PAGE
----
Up until Labour Day, the Calgary Stampeders had lost three games by a total of eight points.
They were cruising along, having won in two tough buildings (Regina and Vancouver) and were ranked first in several statistical categories.
The offence looked as good as any in the CFL and the defence was starting to put together a solid pass rush along with its great run-stopping ability.
So why is a 37-16 loss to the Edmonton Eskimos causing so much angst? It is, in fact, just 1/18th of the season, a measly 5.6%.
And this is only the halfway point of a long campaign.
It has long been thought that whoever is in control at Labour Day usually sets themselves up for a strong second half and playoff run.
When queried about giving his team a grade at the midway point of the season, Stampeders head coach John Hufnagel admits it's not a passing one.
"If you asked that question two days before, I may have had a different answer," Hufnagel said. "Unfortunately, we took a step back. I'm not happy about where we are because we took a step backwards.
"You always try to improve each and every week and, for the most part, we've done that. We didn't do it in this game, therefore, we have to make up some ground."
The Stampeders are one game out of second and two from the first-place Saskatchewan Roughriders, so all is not lost.
And it's easy to pinpoint where they Stamps went wrong against the Eskimos and what they need to do Friday night in the rematch at Commonwealth Stadium.
Hufnagel said yesterday quarterback Henry Burris should be able to return from his toe injury, so that is good news for the Stamps offence.
On Monday, there were three main reasons the Stamps lost:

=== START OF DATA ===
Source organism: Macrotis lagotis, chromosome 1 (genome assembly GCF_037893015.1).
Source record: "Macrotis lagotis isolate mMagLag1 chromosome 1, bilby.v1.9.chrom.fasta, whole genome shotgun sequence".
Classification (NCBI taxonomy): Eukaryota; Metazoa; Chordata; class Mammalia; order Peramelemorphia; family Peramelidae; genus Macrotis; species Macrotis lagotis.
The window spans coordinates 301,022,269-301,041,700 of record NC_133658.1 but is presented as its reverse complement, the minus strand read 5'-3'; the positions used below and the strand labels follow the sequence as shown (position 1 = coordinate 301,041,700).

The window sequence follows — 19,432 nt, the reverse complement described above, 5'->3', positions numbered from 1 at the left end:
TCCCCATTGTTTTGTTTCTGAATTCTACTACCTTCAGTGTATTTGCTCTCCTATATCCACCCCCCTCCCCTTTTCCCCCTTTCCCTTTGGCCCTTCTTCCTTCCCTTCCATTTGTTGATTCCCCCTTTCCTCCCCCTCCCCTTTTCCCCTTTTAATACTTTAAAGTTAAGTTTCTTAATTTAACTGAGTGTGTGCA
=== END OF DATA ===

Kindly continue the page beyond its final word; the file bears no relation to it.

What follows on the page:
* They fumbled twice on special teams, with Nate Curry's gaffe on a punt return being the most devastating because it turned into a quick seven points the other way.
* They mounted very little pass rush against Eskimos quarterback Ricky Ray, which meant he had time to pick apart the secondary.
* They lost the time of possession battle by getting off the field too quick with only one first down in three possessions at the end of the third quarter and into the final frame.
So, maybe, it just wasn't the Stamps' day, and the only reason it has become a source of trouble for fans is it happened in front of a full house at McMahon.
"We played a sloppy football game and there are no excuses for it," Hufnagel said. "Our tackling, our execution in the green zone and our blocking assignments ...
"It wasn't a good outing and it hasn't occurred with this team for a complete game, not that the whole game was a whole mess, but at key times we seemed to mess it up."
A big difference was the Eskimos didn't settle for field goals while the Stamps stalled in the scoring zone too often.
The Eskimos dominated the line of scrimmage, getting three sacks and being more physical.
That can change in one game, so the real test will come Friday. Two straight outings would be more of a trend.
"I will discover more about my team and how they respond to this type of defeat," Hufnagel said. "If that's what you want to call mettle, then I would agree with that.
"They will have the understanding by the time we play what my thoughts are about how they played and how the game went and what we need to do better.
"It's something you learn from and something you have to experience to learn.
"Hopefully we have learned a good lesson."